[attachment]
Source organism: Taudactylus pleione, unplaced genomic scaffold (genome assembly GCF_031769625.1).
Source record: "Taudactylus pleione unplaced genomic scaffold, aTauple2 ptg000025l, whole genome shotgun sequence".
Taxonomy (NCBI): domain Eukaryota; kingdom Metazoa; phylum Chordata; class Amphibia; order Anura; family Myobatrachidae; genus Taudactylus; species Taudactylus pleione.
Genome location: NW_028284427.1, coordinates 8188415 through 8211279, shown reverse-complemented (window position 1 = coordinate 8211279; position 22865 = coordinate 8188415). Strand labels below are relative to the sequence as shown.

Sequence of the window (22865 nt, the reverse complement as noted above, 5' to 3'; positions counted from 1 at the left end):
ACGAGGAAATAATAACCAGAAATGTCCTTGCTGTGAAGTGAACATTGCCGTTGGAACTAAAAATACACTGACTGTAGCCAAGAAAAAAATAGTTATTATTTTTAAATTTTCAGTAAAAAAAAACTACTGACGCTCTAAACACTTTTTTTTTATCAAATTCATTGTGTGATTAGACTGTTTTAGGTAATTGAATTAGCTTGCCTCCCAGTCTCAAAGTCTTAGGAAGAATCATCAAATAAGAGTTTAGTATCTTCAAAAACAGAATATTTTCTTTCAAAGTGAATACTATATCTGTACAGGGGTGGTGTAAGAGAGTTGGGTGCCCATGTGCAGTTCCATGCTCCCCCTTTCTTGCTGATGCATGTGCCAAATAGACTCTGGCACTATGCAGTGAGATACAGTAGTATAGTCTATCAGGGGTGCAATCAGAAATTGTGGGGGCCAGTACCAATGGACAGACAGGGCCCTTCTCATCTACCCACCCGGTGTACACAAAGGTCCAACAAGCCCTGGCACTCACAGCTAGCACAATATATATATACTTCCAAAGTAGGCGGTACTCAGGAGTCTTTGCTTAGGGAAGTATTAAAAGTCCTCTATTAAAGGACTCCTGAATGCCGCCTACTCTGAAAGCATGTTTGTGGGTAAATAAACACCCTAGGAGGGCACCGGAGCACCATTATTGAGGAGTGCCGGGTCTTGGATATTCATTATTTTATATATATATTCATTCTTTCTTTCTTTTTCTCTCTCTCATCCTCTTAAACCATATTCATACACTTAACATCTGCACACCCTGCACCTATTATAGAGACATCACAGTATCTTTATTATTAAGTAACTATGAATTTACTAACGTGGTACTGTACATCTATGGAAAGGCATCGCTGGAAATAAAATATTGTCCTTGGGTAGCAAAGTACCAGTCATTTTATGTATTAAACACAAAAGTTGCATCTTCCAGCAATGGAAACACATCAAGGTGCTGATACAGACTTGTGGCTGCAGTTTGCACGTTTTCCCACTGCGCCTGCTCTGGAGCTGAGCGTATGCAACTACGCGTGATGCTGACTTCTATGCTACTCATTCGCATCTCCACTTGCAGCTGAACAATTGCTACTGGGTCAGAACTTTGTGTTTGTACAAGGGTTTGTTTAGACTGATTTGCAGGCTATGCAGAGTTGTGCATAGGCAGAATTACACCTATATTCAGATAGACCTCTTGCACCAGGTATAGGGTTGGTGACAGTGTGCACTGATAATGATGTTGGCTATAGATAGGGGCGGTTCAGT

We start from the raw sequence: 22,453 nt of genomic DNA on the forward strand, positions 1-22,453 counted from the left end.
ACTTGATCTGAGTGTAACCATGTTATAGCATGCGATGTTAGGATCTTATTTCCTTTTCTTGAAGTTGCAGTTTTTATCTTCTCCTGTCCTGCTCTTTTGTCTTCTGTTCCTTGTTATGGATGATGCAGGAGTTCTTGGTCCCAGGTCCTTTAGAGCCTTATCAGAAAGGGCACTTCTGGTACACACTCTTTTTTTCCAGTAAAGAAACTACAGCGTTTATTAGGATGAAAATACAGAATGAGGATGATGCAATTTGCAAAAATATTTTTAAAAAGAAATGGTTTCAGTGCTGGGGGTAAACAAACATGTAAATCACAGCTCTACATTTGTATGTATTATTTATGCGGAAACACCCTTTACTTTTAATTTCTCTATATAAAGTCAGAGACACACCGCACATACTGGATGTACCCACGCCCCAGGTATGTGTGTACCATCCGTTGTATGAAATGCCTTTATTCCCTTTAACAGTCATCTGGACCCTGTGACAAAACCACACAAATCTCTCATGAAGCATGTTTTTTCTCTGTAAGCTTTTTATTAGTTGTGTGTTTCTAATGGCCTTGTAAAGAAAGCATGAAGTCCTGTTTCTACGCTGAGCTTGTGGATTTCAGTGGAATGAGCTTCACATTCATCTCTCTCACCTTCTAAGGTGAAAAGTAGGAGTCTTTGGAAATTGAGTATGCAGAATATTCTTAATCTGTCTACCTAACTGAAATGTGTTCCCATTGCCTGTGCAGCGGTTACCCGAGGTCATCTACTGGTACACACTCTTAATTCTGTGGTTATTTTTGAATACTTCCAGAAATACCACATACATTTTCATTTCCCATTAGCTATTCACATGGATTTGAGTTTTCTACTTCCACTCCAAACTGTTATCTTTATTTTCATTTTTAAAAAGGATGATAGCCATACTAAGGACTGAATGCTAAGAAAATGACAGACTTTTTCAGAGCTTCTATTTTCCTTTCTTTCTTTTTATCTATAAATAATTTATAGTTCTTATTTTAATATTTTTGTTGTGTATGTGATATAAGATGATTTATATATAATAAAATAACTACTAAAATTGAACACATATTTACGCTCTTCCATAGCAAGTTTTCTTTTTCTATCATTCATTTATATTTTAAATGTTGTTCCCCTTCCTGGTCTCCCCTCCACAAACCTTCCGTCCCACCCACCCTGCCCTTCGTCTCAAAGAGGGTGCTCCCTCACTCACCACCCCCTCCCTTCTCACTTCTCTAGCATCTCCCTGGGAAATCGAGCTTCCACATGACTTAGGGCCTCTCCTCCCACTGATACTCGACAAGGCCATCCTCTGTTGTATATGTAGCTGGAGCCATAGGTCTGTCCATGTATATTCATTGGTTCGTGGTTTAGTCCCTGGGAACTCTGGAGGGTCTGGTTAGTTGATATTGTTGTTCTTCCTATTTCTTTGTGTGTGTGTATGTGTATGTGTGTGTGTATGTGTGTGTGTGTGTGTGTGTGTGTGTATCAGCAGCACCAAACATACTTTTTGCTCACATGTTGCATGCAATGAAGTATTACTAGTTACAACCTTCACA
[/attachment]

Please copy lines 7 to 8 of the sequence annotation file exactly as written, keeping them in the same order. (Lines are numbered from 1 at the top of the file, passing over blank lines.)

We start from the raw sequence: 22,453 nt of genomic DNA on the forward strand, positions 1-22,453 counted from the left end.
ACTTGATCTGAGTGTAACCATGTTATAGCATGCGATGTTAGGATCTTATTTCCTTTTCTTGAAGTTGCAGTTTTTATCTTCTCCTGTCCTGCTCTTTTGTCTTCTGTTCCTTGTTATGGATGATGCAGGAGTTCTTGGTCCCAGGTCCTTTAGAGCCTTATCAGAAAGGGCACTTCTGGTACACACTCTTTTTTTCCAGTAAAGAAACTACAGCGTTTATTAGGATGAAAATACAGAATGAGGATGATGCAATTTGCAAAAATATTTTTAAAAAGAAATGGTTTCAGTGCTGGGGGTAAACAAACATGTAAATCACAGCTCTACATTTGTATGTATTATTTATGCGGAAACACCCTTTACTTTTAATTTCTCTATATAAAGTCAGAGACACACCGCACATACTGGATGTACCCACGCCCCAGGTATGTGTGTACCATCCGTTGTATGAAATGCCTTTATTCCCTTTAACAGTCATCTGGACCCTGTGACAAAACCACACAAATCTCTCATGAAGCATGTTTTTTCTCTGTAAGCTTTTTATTAGTTGTGTGTTTCTAATGGCCTTGTAAAGAAAGCATGAAGTCCTGTTTCTACGCTGAGCTTGTGGATTTCAGTGGAATGAGCTTCACATTCATCTCTCTCACCTTCTAAGGTGAAAAGTAGGAGTCTTTGGAAATTGAGTATGCAGAATATTCTTAATCTGTCTACCTAACTGAAATGTGTTCCCATTGCCTGTGCAGCGGTTACCCGAGGTCATCTACTGGTACACACTCTTAATTCTGTGGTTATTTTTGAATACTTCCAGAAATACCACATACATTTTCATTTCCCATTAGCTATTCACATGGATTTGAGTTTTCTACTTCCACTCCAAACTGTTATCTTTATTTTCATTTTTAAAAAGGATGATAGCCATACTAAGGACTGAATGCTAAGAAAATGACAGACTTTTTCAGAGCTTCTATTTTCCTTTCTTTCTTTTTATCTATAAATAATTTATAGTTCTTATTTTAATATTTTTGTTGTGTATGTGATATAAGATGATTTATATATAATAAAATAACTACTAAAATTGAACACATATTTACGCTCTTCCATAGCAAGTTTTCTTTTTCTATCATTCATTTATATTTTAAATGTTGTTCCCCTTCCTGGTCTCCCCTCCACAAACCTTCCGTCCCACCCACCCTGCCCTTCGTCTCAAAGAGGGTGCTCCCTCACTCACCACCCCCTCCCTTCTCACTTCTCTAGCATCTCCCTGGGAAATCGAGCTTCCACATGACTTAGGGCCTCTCCTCCCACTGATACTCGACAAGGCCATCCTCTGTTGTATATGTAGCTGGAGCCATAGGTCTGTCCATGTATATTCATTGGTTCGTGGTTTAGTCCCTGGGAACTCTGGAGGGTCTGGTTAGTTGATATTGTTGTTCTTCCTATTTCTTTGTGTGTGTGTATGTGTATGTGTGTGTGTATGTGTGTGTGTGTGTGTGTGTGTGTGTATCAGCAGCACCAAACATACTTTTTGCTCACATGTTGCATGCAATGAAGTATTACTAGTTACAACCTTCACA